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Kobe Bryant Memorial: Fans Flock To Staples Center To Honor A Legend

A makeshift memorial is shown near Staples Center in remembrance of former NBA great Kobe Bryant who, along with his 13-year-old daughter Gianna, died January 26 in a helicopter crash, on January 28, 2020 in Los Angeles, California. Kobe and "Gigi" were among nine people killed in the crash in Calabasas, California as they were flying to his Mamba Sports Academy in Thousand Oaks, where he was going to coach her in a tournament game. (Photo by David McNew/Getty Images)

(CNN) — Luisa Almeida didn’t wear eyeliner Monday because she knew it would get ruined once the Kobe Bryant memorial got underway at the Staples Center in Los Angeles.

Wearing an RIP Kobe scarf and a Lakers jersey she bought in 2001, when she first became a fan, Almeida said she never made it to Los Angeles while Bryant was alive, but she made the trip from Dallas to bid him farewell. The 41-year-old basketball star died when a helicopter carrying him, his daughter and seven others crashed in Calabasas last month.

“It’s like a dream come true to be in Los Angeles,” she said. “Unfortunately, (I’m) here to pay my tributes and my respects to one of my greatest, greatest, greatest role models, Kobe.”

WATCH: Kobe Bryant Memorial

Kobe Bryant's Celebration of Life at Staples Center in L.A.

LIVE: Friends, family and fans are celebrating the lives of Kobe Bryant and his daughter, Gianna, at the Staples Center in Los Angeles.

Posted by KSL 5 TV on Monday, February 24, 2020

Almeida was one of thousands of fans gathering outside the Staples Center hours before fans packed the 20,000-seat arena, which hosted the rival Boston Celtics the night before. On Monday morning, South Figueroa Street outside the stadium looked much as it had the night before, with almost every fan wearing a Bryant jersey or some purple-and-gold memorabilia.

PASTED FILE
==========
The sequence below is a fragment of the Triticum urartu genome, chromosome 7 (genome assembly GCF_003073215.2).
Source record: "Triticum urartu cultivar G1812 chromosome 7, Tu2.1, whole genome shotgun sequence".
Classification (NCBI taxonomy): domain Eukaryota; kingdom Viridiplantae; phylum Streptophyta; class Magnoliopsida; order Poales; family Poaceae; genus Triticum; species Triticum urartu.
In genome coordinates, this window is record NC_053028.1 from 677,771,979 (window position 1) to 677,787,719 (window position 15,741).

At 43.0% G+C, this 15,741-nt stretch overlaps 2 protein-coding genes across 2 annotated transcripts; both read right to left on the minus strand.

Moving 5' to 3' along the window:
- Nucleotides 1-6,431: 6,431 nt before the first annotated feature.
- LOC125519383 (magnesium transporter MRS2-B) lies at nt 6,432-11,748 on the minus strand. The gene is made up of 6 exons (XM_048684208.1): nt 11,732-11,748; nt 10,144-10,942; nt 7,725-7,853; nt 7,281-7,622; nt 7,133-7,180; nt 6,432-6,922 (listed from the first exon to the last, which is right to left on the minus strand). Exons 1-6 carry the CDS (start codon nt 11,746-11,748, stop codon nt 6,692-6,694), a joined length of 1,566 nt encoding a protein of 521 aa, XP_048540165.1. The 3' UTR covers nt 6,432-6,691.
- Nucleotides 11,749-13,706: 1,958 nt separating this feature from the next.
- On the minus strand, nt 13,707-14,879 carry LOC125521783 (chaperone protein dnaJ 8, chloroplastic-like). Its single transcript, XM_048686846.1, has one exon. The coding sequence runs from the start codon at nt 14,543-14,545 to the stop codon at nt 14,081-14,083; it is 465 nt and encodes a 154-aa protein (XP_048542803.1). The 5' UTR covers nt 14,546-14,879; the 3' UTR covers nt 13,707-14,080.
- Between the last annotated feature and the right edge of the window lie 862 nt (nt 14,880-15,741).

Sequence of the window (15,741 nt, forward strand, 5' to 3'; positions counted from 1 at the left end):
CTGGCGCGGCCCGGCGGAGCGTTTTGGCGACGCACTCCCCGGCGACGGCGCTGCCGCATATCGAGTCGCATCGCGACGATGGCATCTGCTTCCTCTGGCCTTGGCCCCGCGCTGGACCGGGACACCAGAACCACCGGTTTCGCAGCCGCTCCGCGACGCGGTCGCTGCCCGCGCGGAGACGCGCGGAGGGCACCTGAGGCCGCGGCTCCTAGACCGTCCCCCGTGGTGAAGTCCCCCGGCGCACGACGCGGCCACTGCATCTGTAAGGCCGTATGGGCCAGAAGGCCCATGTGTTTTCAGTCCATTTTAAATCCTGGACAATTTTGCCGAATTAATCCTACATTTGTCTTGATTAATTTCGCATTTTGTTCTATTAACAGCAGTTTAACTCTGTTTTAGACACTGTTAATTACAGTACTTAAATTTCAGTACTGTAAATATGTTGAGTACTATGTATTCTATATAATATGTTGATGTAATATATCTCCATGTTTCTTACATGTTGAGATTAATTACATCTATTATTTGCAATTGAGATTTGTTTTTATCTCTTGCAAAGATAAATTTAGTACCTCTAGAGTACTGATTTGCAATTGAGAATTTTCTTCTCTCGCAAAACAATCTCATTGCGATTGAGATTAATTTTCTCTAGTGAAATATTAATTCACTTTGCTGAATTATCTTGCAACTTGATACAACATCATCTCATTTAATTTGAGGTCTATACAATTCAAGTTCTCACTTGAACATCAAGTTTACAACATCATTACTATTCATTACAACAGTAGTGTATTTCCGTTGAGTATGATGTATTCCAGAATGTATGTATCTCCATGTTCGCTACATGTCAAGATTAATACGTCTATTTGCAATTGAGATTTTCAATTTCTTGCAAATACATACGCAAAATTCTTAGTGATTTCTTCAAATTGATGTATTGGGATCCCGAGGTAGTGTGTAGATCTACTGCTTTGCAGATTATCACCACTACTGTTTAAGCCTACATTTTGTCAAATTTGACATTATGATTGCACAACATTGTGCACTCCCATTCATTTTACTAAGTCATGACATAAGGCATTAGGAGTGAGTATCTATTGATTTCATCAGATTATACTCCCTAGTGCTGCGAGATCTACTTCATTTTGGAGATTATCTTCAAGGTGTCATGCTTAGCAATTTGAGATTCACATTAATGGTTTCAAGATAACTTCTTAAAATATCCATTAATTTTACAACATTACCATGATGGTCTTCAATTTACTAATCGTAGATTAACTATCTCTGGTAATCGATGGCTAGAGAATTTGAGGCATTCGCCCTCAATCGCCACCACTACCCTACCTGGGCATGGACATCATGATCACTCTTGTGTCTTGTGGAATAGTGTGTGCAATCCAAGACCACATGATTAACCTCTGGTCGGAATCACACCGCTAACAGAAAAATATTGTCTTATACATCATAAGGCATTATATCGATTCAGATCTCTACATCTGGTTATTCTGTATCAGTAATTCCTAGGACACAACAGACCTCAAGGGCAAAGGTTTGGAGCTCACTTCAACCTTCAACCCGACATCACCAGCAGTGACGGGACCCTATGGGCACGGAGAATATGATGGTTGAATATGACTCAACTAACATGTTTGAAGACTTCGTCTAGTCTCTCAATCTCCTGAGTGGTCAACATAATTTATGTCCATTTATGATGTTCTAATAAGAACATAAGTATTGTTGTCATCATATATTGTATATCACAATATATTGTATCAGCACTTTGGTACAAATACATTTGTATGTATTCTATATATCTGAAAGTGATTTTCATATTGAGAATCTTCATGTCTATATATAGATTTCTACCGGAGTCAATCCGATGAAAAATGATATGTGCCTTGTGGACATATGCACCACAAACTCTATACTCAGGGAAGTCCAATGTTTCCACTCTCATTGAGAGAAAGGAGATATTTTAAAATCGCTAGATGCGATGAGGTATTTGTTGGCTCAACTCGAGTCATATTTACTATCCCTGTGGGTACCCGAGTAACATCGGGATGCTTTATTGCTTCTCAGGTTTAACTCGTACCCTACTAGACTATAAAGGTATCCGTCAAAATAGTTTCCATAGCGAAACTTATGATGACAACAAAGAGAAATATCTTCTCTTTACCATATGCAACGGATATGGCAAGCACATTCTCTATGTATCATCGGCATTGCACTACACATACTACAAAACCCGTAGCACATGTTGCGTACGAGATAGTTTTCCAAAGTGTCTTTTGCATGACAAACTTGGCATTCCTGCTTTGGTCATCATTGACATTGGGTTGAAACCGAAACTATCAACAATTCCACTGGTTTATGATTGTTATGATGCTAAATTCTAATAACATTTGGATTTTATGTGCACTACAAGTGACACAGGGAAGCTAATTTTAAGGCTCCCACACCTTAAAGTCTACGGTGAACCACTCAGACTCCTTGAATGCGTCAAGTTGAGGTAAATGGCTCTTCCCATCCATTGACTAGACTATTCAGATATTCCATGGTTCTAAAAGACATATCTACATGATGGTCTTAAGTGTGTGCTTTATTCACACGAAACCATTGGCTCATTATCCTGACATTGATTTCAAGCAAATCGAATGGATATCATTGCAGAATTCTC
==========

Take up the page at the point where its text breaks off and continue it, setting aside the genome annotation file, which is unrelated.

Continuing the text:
Shortly after 8 a.m. (11 a.m. ET), fans with tickets to the memorial began filing into the Staples Center where, organizers say, about 35,000 roses will adorn the main stage from which Bryant and daughter Gianna will be memorialized.

Anthony Mercado, 34, and his brother, Edward Mercado, were among the fortunate few to snare tickets. They got up at 5 a.m. and drove from Riverside, about 60 miles east, to pay their respects.

Edward Mercado, 31, was decked in head-to-toe Lakers garb. Even his hair — purple and yellow, with a green snake on his crown — was a tribute to hero.

Like Almeida, he didn’t believe he’d be able to keep his composure once the commemorations start, he said.

“It’s unreal right now, but once I get in there, I know the emotion and tears will come out. … Right now, I’m just holding it in. It’s a blessing to be here. It’s part of history going down right now, and I’ll talk to my sons about this moment.”

Dee Bradley and Josie MacDougall don’t have tickets. Still, they coordinated their jerseys — Bradley wore the No. 8 Bryant rocked for the first part of his career, while MacDougall donned the No. 24 Bryant wore in the latter half — and made their ways to the Staples Center on Monday morning.

“I had to come pay my respects,” Bradley said.

Fans should be in their seats by 9:45 a.m. (12:45 p.m. ET), and the two-and-a-half hour event is slated to tip off around 10:20 a.m. The arena is scheduled to host a Los Angeles Clippers game at 7:30 p.m.

“It’s going to be a very emotional celebration of life for Kobe, Gianna and the seven others who lost their lives,” Staples Center president Lee Zeidman said. “I think, having done Michael Jackson and having done Nipsey Hussle, this will be one of the most emotional because of what Kobe Bryant, Gianna Bryant, those others meant to Los Angeles, Southern California, but to the world as well.”

KSL 5 TV Live

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